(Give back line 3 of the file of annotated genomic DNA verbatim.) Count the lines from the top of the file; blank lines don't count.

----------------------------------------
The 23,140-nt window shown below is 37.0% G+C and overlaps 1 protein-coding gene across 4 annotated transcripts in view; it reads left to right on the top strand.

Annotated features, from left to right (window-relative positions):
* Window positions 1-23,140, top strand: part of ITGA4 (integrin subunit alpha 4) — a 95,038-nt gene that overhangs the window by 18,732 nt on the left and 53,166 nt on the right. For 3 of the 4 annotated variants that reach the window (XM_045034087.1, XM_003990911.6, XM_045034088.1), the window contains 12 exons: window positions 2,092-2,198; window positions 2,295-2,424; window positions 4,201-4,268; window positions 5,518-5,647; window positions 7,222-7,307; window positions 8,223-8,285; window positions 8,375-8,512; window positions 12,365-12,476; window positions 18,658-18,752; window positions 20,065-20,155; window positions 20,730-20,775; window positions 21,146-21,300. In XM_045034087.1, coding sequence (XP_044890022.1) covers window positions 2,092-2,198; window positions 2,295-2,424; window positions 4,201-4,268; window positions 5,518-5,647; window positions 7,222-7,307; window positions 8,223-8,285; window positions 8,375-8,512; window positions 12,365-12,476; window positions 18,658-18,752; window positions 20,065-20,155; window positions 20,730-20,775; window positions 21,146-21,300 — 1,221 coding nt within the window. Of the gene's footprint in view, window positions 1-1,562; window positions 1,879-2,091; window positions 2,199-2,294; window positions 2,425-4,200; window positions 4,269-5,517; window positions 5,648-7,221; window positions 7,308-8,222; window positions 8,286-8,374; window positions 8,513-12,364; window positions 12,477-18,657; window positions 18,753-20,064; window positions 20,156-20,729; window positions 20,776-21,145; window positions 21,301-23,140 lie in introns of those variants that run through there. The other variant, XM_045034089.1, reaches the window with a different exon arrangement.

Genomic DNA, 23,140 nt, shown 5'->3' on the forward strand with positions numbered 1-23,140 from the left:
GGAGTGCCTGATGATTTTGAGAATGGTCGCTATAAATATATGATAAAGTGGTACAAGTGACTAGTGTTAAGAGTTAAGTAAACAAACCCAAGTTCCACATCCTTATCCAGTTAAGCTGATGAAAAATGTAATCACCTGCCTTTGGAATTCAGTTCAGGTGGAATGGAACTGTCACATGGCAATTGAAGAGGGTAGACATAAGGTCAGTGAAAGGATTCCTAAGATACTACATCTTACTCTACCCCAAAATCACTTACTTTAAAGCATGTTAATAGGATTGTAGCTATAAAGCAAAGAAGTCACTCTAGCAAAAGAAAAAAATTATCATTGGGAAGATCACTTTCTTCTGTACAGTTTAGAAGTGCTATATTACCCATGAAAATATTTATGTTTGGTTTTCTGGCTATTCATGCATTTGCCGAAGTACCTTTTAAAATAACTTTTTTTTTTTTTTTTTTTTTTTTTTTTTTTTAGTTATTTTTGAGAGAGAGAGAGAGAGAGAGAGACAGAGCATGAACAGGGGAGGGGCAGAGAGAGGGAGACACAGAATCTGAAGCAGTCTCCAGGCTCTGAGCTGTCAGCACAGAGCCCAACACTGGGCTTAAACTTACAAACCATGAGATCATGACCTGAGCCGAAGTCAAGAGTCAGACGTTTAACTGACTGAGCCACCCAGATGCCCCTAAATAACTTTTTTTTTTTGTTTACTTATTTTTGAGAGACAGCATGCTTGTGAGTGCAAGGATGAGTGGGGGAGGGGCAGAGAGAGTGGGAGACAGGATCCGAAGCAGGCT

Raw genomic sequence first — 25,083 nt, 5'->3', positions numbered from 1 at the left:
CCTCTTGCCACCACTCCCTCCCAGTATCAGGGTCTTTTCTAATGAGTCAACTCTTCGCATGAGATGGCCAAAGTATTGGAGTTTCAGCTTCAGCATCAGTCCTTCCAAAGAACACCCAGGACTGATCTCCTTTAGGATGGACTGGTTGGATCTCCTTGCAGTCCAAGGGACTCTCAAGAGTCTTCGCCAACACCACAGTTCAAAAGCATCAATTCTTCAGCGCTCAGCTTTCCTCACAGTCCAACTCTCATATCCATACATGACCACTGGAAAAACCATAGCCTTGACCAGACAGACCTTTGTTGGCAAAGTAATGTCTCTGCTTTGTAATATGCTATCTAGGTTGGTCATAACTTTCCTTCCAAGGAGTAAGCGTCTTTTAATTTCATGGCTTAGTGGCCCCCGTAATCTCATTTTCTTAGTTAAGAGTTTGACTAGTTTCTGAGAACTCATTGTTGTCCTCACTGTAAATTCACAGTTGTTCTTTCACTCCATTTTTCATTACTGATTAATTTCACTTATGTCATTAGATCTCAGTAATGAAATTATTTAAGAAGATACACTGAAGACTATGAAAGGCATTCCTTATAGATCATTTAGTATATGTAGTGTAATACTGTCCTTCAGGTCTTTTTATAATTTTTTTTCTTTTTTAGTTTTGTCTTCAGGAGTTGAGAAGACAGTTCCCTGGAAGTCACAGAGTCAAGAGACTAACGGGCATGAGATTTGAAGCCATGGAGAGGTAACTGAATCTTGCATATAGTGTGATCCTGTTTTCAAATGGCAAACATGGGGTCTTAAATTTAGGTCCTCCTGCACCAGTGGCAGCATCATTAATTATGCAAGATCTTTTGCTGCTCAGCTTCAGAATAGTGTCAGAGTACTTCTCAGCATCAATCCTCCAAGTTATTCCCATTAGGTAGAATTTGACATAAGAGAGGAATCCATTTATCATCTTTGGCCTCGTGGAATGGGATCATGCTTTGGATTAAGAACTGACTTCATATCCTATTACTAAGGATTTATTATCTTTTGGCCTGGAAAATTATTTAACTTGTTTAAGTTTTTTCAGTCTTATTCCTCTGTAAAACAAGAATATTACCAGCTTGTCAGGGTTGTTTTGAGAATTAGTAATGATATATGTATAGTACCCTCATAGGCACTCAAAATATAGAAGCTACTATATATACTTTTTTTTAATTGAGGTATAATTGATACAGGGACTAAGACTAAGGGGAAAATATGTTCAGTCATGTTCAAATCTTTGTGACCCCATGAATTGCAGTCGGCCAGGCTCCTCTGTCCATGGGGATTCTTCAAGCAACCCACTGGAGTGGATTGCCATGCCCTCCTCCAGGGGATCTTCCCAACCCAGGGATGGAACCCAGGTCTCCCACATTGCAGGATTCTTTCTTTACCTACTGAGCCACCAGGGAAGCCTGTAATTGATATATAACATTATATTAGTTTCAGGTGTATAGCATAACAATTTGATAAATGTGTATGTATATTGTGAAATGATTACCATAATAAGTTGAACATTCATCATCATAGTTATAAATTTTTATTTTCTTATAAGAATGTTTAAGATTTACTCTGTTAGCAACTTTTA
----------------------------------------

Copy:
* Window positions 1-23,140, top strand: part of ITGA4 (integrin subunit alpha 4) — a 95,038-nt gene that overhangs the window by 18,732 nt on the left and 53,166 nt on the right. For 3 of the 4 annotated variants that reach the window (XM_045034087.1, XM_003990911.6, XM_045034088.1), the window contains 12 exons: window positions 2,092-2,198; window positions 2,295-2,424; window positions 4,201-4,268; window positions 5,518-5,647; window positions 7,222-7,307; window positions 8,223-8,285; window positions 8,375-8,512; window positions 12,365-12,476; window positions 18,658-18,752; window positions 20,065-20,155; window positions 20,730-20,775; window positions 21,146-21,300. In XM_045034087.1, coding sequence (XP_044890022.1) covers window positions 2,092-2,198; window positions 2,295-2,424; window positions 4,201-4,268; window positions 5,518-5,647; window positions 7,222-7,307; window positions 8,223-8,285; window positions 8,375-8,512; window positions 12,365-12,476; window positions 18,658-18,752; window positions 20,065-20,155; window positions 20,730-20,775; window positions 21,146-21,300 — 1,221 coding nt within the window. Of the gene's footprint in view, window positions 1-1,562; window positions 1,879-2,091; window positions 2,199-2,294; window positions 2,425-4,200; window positions 4,269-5,517; window positions 5,648-7,221; window positions 7,308-8,222; window positions 8,286-8,374; window positions 8,513-12,364; window positions 12,477-18,657; window positions 18,753-20,064; window positions 20,156-20,729; window positions 20,776-21,145; window positions 21,301-23,140 lie in introns of those variants that run through there. The other variant, XM_045034089.1, reaches the window with a different exon arrangement.